Shuttle XS35 review
The Shuttle XS35 is available as a barebone PC, sans operating system, though the vendor will include Windows 7 Home Premium for an additional £70. If you’re happy to install and use a Linux-based, open-source operating system like Ubuntu, this could be a good way to cut costs, though that will depend on what your school’s IT vision might be.
The Shuttle is about the size and weight of a large paperback book, and with a width of just 38mm, it takes up very little desk space. The XS35 uses a fanless cooling system, which is why the chassis looks as if it’s been shot through with a machine gun – there are numerous air holes. The advantage of this system is that the XS35 runs almost silently, but the downside is that, in order to ensure good airflow, it should only be used with the supplied vertical stand or an optional VESA mount.
The front panel includes a 4-in-1 card reader, which covers all the major standards of memory card. However, the single front mounted USB 2 port is a bit of a disappointment – we would have liked at least two – and the optical disc drive is oddly aligned. If the PC is positioned for right-handed operation, the card reader and USB port are easily to hand, but the drive tray will be facing the wrong way – you’ll have to reach around the tray to insert or remove a disc.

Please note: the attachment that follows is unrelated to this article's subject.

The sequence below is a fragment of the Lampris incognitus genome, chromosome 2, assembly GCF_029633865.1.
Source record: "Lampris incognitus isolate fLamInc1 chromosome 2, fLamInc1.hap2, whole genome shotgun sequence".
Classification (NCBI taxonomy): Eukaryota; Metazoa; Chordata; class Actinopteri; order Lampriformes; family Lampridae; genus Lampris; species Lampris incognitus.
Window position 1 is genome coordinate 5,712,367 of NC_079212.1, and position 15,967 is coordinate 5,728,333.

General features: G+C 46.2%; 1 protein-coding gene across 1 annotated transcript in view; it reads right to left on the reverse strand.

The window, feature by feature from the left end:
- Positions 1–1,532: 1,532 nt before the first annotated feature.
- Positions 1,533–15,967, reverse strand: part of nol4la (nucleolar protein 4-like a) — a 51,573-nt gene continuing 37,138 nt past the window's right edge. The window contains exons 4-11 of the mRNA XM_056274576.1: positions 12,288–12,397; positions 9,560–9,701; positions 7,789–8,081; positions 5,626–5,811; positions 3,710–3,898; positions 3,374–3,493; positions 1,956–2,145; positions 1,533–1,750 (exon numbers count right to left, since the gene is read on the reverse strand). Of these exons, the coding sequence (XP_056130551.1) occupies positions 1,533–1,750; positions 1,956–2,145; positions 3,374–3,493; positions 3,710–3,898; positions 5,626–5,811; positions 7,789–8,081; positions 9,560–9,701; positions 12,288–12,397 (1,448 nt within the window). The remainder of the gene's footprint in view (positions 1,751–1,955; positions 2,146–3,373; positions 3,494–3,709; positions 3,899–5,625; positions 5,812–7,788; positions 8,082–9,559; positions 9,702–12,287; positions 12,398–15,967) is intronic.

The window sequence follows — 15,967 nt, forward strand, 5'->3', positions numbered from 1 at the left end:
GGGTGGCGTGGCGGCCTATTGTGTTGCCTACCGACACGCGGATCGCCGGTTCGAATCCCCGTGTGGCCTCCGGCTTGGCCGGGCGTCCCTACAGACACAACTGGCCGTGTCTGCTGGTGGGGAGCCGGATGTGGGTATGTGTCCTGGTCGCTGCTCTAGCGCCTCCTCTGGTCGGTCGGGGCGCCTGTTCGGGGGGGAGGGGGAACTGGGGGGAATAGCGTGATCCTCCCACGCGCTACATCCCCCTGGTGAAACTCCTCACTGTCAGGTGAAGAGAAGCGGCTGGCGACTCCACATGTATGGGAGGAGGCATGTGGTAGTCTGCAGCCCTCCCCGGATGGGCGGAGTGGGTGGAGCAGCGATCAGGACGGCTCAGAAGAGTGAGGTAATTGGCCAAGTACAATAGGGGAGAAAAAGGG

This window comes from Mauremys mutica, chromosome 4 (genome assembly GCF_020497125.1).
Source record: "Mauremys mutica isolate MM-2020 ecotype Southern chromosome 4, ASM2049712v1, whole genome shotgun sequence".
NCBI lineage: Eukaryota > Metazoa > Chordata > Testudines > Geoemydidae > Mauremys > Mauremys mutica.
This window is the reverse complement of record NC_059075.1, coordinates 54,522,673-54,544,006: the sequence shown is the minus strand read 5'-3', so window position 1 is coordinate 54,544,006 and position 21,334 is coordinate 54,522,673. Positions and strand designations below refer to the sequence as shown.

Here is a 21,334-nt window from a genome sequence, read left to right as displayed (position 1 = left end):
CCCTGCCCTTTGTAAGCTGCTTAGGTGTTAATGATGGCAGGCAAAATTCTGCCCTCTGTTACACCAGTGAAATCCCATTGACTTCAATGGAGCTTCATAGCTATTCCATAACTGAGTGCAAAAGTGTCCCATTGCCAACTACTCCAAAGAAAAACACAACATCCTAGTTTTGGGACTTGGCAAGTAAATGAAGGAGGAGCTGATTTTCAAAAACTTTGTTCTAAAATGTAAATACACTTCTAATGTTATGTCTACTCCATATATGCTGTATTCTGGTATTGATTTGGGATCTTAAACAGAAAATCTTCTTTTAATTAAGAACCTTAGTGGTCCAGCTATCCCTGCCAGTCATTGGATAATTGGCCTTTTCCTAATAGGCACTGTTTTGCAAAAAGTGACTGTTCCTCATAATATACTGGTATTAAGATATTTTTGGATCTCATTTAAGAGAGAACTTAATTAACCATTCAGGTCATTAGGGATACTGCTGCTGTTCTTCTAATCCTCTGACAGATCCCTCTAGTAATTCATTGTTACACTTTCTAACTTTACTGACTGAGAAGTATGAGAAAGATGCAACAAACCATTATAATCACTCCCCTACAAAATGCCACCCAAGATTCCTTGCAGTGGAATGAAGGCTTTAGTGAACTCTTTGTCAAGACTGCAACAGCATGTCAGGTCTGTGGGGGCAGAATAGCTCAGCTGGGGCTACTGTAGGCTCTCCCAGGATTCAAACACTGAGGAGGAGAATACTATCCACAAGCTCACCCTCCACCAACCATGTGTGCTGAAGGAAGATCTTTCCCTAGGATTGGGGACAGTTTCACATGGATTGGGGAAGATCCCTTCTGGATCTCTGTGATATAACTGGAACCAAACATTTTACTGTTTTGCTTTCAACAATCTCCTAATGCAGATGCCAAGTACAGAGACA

The XS35 comes with a 500GB hard disk drive and the optical drive can be replaced with a second 2.5-inch hard drive if you‘d prefer. The back of the Shuttle XS35 has a good sprinkling of ports, namely, four USB 2, Ethernet, VGA and HDMI. There’s also a Kensington lock slot, as well as headphone and microphone jacks. Again, we’d prefer to see these on the front panel so that students don’t have to fuss around at the back.
The presence of an HDMI port tells you that the XS35 is designed for HD video, and under the bonnet are a 1.66GHz Intel Atom D510 processor, 2GB of memory and Nvidia ION graphics. With a PC Pro benchmark score of 0.21, the Shuttle XS35 is fine for most classroom IT activities and will even run HD video, though it will struggle if you try to open too many applications at once.
All-in-all, the Shuttle XS35 is compact, quiet and offers a fair performance for the price. It’s just a shame about its irritating ergonomic quirks.
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